COP26 was seen as a crucial opportunity to reflect on what has been achieved, and what more needed to be achieved, in order to meet Paris Agreement targets. The agenda for COP26 focused on developing carbon mechanisms, funding for loss and damage, finance and 'nature-based' solutions.
While there were some positive outcomes of COP26which included interim targets for the achievement of 1.5°C global temperature rise, a commitment by over 100 countries to end deforestation by 2030 (with Brazil being amongst the signatories) and the reaffirmation of a previous pledge from developed countries to provide US$100 billion annually to developing countries, it would appear that limited progress has to date been made against these goals.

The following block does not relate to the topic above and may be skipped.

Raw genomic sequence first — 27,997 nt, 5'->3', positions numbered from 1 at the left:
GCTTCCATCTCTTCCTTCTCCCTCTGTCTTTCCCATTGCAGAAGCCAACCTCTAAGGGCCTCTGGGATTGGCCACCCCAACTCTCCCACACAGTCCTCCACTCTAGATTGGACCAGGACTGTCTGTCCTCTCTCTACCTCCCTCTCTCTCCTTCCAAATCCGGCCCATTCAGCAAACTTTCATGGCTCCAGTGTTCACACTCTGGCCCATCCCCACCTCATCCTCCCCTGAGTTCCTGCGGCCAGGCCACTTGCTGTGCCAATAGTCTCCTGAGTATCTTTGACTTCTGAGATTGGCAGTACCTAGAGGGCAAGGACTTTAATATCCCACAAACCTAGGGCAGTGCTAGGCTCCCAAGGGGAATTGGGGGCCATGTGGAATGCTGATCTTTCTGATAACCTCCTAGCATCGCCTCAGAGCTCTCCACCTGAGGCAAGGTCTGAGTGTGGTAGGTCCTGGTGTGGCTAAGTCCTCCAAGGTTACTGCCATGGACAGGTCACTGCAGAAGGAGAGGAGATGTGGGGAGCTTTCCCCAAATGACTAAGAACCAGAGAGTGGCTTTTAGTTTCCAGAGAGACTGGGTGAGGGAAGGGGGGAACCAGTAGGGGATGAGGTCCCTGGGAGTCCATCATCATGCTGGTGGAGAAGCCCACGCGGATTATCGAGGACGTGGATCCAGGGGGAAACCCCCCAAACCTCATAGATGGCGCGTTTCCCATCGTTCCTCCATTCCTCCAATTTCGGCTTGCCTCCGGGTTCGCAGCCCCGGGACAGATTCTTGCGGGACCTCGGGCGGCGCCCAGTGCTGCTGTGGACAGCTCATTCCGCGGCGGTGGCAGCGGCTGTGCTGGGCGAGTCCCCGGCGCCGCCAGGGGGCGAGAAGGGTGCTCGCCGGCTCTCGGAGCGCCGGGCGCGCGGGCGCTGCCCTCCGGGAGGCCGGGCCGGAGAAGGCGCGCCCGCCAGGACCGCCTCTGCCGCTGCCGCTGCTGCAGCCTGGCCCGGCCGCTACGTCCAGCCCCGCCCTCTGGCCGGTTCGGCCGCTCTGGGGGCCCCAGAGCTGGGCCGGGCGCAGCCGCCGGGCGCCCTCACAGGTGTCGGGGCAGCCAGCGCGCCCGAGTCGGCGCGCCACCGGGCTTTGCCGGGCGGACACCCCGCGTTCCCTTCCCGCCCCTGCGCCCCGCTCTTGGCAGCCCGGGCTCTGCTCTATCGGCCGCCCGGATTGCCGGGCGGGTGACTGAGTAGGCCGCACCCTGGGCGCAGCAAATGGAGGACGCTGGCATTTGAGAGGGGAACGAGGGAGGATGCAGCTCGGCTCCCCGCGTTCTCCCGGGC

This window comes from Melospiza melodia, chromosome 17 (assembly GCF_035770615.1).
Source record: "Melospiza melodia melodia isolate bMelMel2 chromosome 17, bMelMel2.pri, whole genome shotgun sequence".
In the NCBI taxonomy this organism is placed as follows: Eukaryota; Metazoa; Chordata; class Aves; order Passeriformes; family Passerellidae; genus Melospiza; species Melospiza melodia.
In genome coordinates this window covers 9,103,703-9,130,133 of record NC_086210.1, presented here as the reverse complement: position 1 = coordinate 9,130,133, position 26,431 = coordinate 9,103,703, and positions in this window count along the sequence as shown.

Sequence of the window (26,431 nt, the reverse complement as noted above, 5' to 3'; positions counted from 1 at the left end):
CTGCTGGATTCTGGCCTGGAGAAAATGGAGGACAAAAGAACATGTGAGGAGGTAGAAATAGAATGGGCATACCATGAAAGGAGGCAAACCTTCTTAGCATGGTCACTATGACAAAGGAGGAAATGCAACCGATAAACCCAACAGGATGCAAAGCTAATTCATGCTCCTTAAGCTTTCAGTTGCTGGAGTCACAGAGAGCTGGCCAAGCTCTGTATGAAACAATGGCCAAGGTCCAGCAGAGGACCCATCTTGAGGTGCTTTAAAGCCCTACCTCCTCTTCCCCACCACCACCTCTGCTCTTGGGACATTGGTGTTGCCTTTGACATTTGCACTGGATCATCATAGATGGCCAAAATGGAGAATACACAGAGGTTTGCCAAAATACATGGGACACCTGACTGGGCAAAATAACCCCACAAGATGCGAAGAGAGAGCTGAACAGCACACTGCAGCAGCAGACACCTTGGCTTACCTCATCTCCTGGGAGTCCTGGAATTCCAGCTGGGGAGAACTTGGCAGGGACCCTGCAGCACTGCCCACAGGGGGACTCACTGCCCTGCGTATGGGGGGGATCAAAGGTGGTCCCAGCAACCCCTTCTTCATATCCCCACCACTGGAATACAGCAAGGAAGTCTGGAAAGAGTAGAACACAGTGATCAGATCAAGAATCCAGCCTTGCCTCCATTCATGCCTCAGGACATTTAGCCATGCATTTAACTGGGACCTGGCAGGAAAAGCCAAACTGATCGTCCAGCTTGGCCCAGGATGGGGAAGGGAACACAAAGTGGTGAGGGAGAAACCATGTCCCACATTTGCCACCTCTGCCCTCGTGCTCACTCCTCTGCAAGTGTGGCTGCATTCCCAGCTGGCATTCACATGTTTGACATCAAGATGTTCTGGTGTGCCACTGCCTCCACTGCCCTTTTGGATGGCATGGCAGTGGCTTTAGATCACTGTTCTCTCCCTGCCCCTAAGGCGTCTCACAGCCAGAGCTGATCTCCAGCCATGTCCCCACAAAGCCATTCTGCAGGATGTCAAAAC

For instance, while deforestation rates have slowed in the last year, the Forest Declaration Assessment published a report in October 2022 stating that "not a single global indicator is on track to meet [the] 2030 goals of stopping forest loss and degradation and restoring 350 million hectares of forest landscape," and it appears that pledge from developed countries to provide US$100 billion annually to developing countries will fall short again in 2022.
The recent election of Luiz Inácio Lula de Silva in Brazil is hoped to slow deforestation in the Amazon, with the future President saying he is "open to international co-operation to protect the Amazon."
As noted above, although COP26 ended with a pledge that countries would put forward revised and strengthened NDCs, only a fraction of Paris Agreement signatories have so far done that. The UK's pledge was updated in September 2022, however the Climate Change Committee's 2022 progress report to Parliament, delivered in June 2022, indicated that there are "currently significant risks in the plans for meeting the UK's 2030 NDC under the Paris Agreement."